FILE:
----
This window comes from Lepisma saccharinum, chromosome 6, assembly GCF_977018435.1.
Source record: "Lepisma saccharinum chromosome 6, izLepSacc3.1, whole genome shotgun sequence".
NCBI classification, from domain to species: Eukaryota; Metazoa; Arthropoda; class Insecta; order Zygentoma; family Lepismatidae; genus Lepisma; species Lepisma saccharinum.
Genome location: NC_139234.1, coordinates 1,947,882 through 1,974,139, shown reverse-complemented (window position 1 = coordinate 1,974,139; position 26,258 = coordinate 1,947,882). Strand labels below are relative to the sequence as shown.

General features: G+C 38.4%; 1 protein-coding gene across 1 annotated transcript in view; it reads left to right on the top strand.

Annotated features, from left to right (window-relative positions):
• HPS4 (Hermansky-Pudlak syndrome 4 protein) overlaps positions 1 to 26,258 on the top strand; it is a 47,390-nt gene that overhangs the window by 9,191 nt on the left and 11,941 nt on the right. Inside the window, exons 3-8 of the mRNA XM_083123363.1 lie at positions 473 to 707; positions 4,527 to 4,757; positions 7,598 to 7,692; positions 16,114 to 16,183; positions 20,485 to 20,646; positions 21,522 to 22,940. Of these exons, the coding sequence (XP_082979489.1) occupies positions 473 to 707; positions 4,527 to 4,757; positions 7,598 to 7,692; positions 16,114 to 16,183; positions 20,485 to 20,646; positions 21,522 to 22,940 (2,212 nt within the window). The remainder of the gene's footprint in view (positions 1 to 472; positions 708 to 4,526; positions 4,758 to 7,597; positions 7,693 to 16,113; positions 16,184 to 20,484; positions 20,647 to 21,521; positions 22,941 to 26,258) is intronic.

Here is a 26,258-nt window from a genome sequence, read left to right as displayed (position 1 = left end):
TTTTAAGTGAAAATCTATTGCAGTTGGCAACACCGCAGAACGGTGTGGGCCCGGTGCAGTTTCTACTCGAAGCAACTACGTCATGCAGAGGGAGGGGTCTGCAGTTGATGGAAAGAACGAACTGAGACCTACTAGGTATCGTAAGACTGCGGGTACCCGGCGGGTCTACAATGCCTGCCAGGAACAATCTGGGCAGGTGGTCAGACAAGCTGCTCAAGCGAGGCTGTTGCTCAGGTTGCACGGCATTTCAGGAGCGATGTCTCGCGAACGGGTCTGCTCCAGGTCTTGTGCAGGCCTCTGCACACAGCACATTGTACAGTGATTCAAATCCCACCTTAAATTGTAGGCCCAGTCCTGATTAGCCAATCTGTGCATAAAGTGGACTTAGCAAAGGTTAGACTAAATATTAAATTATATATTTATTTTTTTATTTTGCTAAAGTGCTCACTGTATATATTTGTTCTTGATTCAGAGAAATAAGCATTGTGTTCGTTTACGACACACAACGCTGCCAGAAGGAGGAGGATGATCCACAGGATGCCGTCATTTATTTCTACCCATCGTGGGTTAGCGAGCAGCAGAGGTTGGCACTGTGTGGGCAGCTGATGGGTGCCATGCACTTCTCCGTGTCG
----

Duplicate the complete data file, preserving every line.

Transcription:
This window comes from Lepisma saccharinum, chromosome 6, assembly GCF_977018435.1.
Source record: "Lepisma saccharinum chromosome 6, izLepSacc3.1, whole genome shotgun sequence".
NCBI classification, from domain to species: Eukaryota; Metazoa; Arthropoda; class Insecta; order Zygentoma; family Lepismatidae; genus Lepisma; species Lepisma saccharinum.
Genome location: NC_139234.1, coordinates 1,947,882 through 1,974,139, shown reverse-complemented (window position 1 = coordinate 1,974,139; position 26,258 = coordinate 1,947,882). Strand labels below are relative to the sequence as shown.

General features: G+C 38.4%; 1 protein-coding gene across 1 annotated transcript in view; it reads left to right on the top strand.

Annotated features, from left to right (window-relative positions):
• HPS4 (Hermansky-Pudlak syndrome 4 protein) overlaps positions 1 to 26,258 on the top strand; it is a 47,390-nt gene that overhangs the window by 9,191 nt on the left and 11,941 nt on the right. Inside the window, exons 3-8 of the mRNA XM_083123363.1 lie at positions 473 to 707; positions 4,527 to 4,757; positions 7,598 to 7,692; positions 16,114 to 16,183; positions 20,485 to 20,646; positions 21,522 to 22,940. Of these exons, the coding sequence (XP_082979489.1) occupies positions 473 to 707; positions 4,527 to 4,757; positions 7,598 to 7,692; positions 16,114 to 16,183; positions 20,485 to 20,646; positions 21,522 to 22,940 (2,212 nt within the window). The remainder of the gene's footprint in view (positions 1 to 472; positions 708 to 4,526; positions 4,758 to 7,597; positions 7,693 to 16,113; positions 16,184 to 20,484; positions 20,647 to 21,521; positions 22,941 to 26,258) is intronic.

Here is a 26,258-nt window from a genome sequence, read left to right as displayed (position 1 = left end):
TTTTAAGTGAAAATCTATTGCAGTTGGCAACACCGCAGAACGGTGTGGGCCCGGTGCAGTTTCTACTCGAAGCAACTACGTCATGCAGAGGGAGGGGTCTGCAGTTGATGGAAAGAACGAACTGAGACCTACTAGGTATCGTAAGACTGCGGGTACCCGGCGGGTCTACAATGCCTGCCAGGAACAATCTGGGCAGGTGGTCAGACAAGCTGCTCAAGCGAGGCTGTTGCTCAGGTTGCACGGCATTTCAGGAGCGATGTCTCGCGAACGGGTCTGCTCCAGGTCTTGTGCAGGCCTCTGCACACAGCACATTGTACAGTGATTCAAATCCCACCTTAAATTGTAGGCCCAGTCCTGATTAGCCAATCTGTGCATAAAGTGGACTTAGCAAAGGTTAGACTAAATATTAAATTATATATTTATTTTTTTATTTTGCTAAAGTGCTCACTGTATATATTTGTTCTTGATTCAGAGAAATAAGCATTGTGTTCGTTTACGACACACAACGCTGCCAGAAGGAGGAGGATGATCCACAGGATGCCGTCATTTATTTCTACCCATCGTGGGTTAGCGAGCAGCAGAGGTTGGCACTGTGTGGGCAGCTGATGGGTGCCATGCACTTCTCCGTGTCG